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Rising inflation and existing spousal and child maintenance orders

Now is a good time for those with existing maintenance orders to check the terms of their financial order.

With the Bank of England forecasting that inflation will continue to rise this year and the cost of living crisis putting a significant strain on many families’ finances, it is a good time for those with existing maintenance orders to check the terms of their financial order and understand how this change in the economy may affect them.

What is a spousal maintenance order?

Spousal maintenance orders made on divorce require a party to pay ongoing regular sums (usually on a monthly basis) to their ex-spouse. They are made when a party does not have enough income to meet their ongoing expenditure needs and the paying party has sufficient surplus income to make this affordable for them. They are generally made to last for a specific period of time (fixed term) but can extend for the remainder of the parties’ lives (known as a joint lives order).

Will spousal maintenance payments go up as a result of the rising inflation rates?

This depends upon your financial order and whether or not it specifies that maintenance payments are “index-linked” and to be reviewed on a yearly basis. Each order is different, and it is important that you carefully check and understand your order so that you fairly receive what you are due or if you are the payor there are no surprises you may not be aware about. Many orders for spousal maintenance provide a system of increase and how that should be calculated, the annual variation tends to be tied to the Consumer Price Index (CPI) or the Retail Price Index (RPI).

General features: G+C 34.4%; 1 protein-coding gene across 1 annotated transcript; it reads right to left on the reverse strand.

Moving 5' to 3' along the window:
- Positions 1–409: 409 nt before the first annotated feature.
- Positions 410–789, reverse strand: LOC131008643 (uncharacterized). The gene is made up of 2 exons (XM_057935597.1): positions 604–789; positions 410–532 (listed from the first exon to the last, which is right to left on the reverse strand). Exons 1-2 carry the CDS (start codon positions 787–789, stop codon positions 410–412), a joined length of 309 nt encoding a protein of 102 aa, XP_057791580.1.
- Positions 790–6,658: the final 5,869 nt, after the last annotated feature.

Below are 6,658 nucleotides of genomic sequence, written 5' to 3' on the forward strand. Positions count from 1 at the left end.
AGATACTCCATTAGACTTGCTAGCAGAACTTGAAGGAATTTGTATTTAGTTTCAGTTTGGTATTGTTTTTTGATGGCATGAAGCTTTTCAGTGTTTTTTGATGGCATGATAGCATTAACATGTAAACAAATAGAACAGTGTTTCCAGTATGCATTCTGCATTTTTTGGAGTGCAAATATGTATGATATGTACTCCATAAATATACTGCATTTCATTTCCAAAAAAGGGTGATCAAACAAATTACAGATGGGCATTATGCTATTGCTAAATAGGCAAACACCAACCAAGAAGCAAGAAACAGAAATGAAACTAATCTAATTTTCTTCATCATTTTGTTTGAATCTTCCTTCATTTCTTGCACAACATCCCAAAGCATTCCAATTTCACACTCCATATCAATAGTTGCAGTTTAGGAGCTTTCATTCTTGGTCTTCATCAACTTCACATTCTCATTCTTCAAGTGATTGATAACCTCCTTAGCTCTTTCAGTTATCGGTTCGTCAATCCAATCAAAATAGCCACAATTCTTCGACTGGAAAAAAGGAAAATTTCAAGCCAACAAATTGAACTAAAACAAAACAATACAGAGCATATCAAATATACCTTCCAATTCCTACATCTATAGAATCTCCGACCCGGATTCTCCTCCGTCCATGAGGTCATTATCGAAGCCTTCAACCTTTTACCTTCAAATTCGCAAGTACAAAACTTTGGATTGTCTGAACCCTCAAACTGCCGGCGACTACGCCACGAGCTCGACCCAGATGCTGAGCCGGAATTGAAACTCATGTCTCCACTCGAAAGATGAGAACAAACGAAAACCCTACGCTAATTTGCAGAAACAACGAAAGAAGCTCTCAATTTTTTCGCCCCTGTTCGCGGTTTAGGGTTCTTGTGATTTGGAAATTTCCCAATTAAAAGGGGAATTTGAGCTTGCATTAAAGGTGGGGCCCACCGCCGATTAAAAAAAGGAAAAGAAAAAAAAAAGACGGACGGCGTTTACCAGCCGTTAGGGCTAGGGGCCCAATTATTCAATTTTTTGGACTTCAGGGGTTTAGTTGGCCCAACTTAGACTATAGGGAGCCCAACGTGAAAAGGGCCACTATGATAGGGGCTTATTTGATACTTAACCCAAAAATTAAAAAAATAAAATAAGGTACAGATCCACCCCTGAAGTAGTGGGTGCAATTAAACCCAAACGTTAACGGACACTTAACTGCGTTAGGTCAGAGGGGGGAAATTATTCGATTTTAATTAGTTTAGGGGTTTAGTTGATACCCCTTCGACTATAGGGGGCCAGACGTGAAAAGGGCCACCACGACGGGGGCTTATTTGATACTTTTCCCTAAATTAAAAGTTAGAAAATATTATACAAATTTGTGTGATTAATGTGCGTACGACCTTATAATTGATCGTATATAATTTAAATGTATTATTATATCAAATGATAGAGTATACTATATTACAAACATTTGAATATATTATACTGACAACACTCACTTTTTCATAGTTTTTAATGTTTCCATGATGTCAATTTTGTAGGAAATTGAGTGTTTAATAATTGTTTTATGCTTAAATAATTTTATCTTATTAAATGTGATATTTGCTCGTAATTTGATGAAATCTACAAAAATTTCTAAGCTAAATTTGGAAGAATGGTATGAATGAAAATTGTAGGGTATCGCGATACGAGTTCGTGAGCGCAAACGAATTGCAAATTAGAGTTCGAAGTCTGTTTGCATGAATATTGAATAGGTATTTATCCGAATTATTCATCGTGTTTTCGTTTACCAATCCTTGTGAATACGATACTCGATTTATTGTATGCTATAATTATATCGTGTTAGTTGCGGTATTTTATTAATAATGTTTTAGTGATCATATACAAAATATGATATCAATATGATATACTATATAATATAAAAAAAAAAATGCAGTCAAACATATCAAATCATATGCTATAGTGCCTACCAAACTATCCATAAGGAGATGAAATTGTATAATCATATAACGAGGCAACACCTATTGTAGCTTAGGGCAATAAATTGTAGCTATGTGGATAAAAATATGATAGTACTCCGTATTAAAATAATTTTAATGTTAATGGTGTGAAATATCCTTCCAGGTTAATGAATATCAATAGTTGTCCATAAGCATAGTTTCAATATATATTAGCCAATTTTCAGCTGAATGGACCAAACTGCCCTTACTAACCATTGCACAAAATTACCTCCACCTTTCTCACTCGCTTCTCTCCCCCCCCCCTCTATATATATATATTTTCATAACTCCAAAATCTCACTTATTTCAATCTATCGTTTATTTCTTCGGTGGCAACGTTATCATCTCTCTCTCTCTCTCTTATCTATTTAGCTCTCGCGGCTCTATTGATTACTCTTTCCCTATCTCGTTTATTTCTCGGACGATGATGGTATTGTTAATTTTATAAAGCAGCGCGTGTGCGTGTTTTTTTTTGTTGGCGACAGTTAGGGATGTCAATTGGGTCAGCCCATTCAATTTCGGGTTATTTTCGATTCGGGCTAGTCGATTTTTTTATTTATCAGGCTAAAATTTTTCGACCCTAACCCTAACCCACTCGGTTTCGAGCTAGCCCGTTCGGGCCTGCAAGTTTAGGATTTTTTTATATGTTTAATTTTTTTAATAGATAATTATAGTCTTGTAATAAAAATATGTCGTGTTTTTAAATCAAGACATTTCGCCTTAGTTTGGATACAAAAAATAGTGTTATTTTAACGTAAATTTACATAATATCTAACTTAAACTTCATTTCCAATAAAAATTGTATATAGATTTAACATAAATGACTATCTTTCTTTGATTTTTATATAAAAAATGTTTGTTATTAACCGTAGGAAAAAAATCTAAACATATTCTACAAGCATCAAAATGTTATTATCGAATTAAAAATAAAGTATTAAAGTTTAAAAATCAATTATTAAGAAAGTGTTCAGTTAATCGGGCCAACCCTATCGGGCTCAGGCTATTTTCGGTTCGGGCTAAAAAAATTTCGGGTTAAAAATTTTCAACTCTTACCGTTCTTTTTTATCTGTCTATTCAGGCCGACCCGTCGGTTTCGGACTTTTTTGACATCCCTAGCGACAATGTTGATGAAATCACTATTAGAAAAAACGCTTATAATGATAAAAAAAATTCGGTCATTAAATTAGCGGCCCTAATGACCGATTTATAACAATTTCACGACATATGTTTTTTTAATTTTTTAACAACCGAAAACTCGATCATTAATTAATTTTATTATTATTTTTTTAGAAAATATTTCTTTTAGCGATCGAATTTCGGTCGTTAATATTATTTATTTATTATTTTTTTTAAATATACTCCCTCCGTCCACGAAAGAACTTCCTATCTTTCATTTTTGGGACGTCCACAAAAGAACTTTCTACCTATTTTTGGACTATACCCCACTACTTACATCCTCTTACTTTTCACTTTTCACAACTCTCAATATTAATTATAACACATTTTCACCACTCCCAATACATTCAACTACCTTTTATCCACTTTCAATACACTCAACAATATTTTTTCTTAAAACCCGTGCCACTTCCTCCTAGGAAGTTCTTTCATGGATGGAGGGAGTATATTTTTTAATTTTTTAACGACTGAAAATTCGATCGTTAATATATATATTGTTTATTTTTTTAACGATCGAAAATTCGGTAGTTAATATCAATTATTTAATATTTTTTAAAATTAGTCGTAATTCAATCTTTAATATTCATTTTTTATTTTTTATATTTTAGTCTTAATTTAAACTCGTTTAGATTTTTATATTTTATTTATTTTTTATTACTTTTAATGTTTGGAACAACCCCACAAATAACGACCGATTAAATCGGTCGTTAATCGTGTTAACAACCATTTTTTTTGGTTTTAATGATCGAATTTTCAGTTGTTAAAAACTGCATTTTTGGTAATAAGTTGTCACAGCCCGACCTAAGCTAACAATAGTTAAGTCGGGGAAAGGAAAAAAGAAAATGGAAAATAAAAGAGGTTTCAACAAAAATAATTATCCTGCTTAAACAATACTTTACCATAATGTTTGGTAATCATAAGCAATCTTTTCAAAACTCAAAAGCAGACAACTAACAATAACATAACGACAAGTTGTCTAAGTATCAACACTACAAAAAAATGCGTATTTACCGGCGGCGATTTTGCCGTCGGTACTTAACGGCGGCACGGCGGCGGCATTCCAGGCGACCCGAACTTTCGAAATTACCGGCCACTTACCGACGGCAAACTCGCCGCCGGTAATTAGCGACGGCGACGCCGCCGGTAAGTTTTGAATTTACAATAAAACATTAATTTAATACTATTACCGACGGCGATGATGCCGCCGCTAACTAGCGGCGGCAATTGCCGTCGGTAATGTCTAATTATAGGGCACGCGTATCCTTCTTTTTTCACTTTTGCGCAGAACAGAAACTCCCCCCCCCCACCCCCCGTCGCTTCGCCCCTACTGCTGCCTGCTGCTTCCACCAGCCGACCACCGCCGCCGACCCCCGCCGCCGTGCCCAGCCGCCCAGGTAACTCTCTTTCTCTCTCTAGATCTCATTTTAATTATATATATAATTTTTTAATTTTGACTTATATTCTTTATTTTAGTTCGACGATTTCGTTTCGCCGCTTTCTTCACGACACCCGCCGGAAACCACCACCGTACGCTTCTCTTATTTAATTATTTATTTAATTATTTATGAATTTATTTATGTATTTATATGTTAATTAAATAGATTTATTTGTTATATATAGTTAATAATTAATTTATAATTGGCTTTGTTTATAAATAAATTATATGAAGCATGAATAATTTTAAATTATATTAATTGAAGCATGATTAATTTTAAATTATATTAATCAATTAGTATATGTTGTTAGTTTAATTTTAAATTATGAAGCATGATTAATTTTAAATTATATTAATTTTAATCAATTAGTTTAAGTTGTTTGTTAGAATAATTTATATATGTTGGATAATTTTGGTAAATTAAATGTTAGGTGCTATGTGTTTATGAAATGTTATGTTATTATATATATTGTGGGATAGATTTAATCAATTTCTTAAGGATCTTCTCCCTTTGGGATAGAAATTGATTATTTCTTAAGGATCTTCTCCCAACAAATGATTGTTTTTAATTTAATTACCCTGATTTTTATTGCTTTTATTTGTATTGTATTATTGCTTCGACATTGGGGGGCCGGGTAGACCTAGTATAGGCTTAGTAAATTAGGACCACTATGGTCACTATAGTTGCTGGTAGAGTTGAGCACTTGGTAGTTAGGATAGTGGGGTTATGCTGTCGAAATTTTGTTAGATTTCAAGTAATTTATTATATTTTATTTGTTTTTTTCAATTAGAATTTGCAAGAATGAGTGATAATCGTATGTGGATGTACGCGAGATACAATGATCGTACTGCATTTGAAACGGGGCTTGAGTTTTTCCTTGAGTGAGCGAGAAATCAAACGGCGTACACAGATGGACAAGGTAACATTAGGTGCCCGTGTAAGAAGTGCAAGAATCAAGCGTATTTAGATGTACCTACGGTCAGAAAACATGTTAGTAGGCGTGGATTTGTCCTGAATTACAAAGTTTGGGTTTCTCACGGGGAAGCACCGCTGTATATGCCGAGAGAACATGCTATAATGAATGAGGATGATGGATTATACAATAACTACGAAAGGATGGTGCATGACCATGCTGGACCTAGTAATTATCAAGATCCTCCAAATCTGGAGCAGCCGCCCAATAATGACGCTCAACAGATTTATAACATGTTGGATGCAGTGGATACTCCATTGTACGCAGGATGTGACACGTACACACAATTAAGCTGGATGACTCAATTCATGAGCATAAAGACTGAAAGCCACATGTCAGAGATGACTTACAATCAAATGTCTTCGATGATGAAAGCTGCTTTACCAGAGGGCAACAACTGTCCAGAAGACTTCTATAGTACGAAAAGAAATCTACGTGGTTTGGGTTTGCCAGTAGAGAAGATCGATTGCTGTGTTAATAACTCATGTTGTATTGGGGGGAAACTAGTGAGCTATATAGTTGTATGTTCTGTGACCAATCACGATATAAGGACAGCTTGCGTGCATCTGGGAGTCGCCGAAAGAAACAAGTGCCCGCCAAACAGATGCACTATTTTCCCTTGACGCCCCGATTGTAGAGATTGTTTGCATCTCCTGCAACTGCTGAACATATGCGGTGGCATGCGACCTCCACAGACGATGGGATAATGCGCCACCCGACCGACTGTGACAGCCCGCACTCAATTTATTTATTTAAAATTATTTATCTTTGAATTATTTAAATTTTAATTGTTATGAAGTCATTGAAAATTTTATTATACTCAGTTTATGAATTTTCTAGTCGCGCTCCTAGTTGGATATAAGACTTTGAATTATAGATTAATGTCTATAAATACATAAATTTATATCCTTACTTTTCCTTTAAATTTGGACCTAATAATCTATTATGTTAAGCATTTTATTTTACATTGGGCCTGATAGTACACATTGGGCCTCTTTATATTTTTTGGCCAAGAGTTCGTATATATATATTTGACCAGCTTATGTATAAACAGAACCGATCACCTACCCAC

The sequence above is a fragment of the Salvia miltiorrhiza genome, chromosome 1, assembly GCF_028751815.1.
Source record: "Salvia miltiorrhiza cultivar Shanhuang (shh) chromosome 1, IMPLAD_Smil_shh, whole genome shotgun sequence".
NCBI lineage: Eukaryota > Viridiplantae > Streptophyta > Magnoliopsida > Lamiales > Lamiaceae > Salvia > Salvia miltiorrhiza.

What should the receiving party do?

You should check the financial order very carefully and in particular whether maintenance payments are “index-linked”. If they are and you wish to revisit the payments made, you will need to carry out a calculation to assess what the new payment should be. You can find a calculator online or seek legal assistance with the calculation.

It is good practice for you to provide your ex-spouse with the new calculation in readiness of the payment date. If you both overlook the recalculation, you can claim the ‘arrears’ at a later date, but bear in mind that there is a risk that the court may take the view that you should not recover them if you leave it too long, and your ex-spouse challenges the figure or makes an application to vary the amount paid downwards.

If your ex-spouse does not pay spousal maintenance at the new rate calculated and has not made an application to vary the order, arrears will build up but please remember that it is important that you seek early legal advice if this happens as the ability to recoup maintenance arrears over 12 months old is limited.

What should the paying party do?

You are bound by the financial order to pay the revised amount and not doing so will leave you in breach of the order. If you are in doubt about what the financial order says or means for you, you should seek independent legal advice. If you do not comply with an order to pay maintenance, you will be liable for the arrears and your ex-spouse may initiate enforcement proceedings for those arrears.